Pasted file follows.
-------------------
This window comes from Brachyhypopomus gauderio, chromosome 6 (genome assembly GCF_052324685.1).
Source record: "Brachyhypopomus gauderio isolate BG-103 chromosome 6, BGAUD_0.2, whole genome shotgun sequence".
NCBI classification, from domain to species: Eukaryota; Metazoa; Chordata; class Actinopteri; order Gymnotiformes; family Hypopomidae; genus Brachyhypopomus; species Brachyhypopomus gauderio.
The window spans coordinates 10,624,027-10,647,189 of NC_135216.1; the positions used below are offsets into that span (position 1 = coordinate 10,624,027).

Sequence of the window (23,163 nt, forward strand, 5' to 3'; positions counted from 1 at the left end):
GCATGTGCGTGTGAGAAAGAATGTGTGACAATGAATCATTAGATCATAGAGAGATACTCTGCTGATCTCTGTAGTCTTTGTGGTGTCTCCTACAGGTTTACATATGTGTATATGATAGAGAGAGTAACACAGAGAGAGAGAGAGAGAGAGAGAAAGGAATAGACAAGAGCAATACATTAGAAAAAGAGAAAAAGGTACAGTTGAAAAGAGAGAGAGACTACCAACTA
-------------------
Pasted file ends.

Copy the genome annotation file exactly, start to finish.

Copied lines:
This window comes from Brachyhypopomus gauderio, chromosome 6 (genome assembly GCF_052324685.1).
Source record: "Brachyhypopomus gauderio isolate BG-103 chromosome 6, BGAUD_0.2, whole genome shotgun sequence".
NCBI classification, from domain to species: Eukaryota; Metazoa; Chordata; class Actinopteri; order Gymnotiformes; family Hypopomidae; genus Brachyhypopomus; species Brachyhypopomus gauderio.
The window spans coordinates 10,624,027-10,647,189 of NC_135216.1; the positions used below are offsets into that span (position 1 = coordinate 10,624,027).

Sequence of the window (23,163 nt, forward strand, 5' to 3'; positions counted from 1 at the left end):
GCATGTGCGTGTGAGAAAGAATGTGTGACAATGAATCATTAGATCATAGAGAGATACTCTGCTGATCTCTGTAGTCTTTGTGGTGTCTCCTACAGGTTTACATATGTGTATATGATAGAGAGAGTAACACAGAGAGAGAGAGAGAGAGAGAGAAAGGAATAGACAAGAGCAATACATTAGAAAAAGAGAAAAAGGTACAGTTGAAAAGAGAGAGAGACTACCAACTA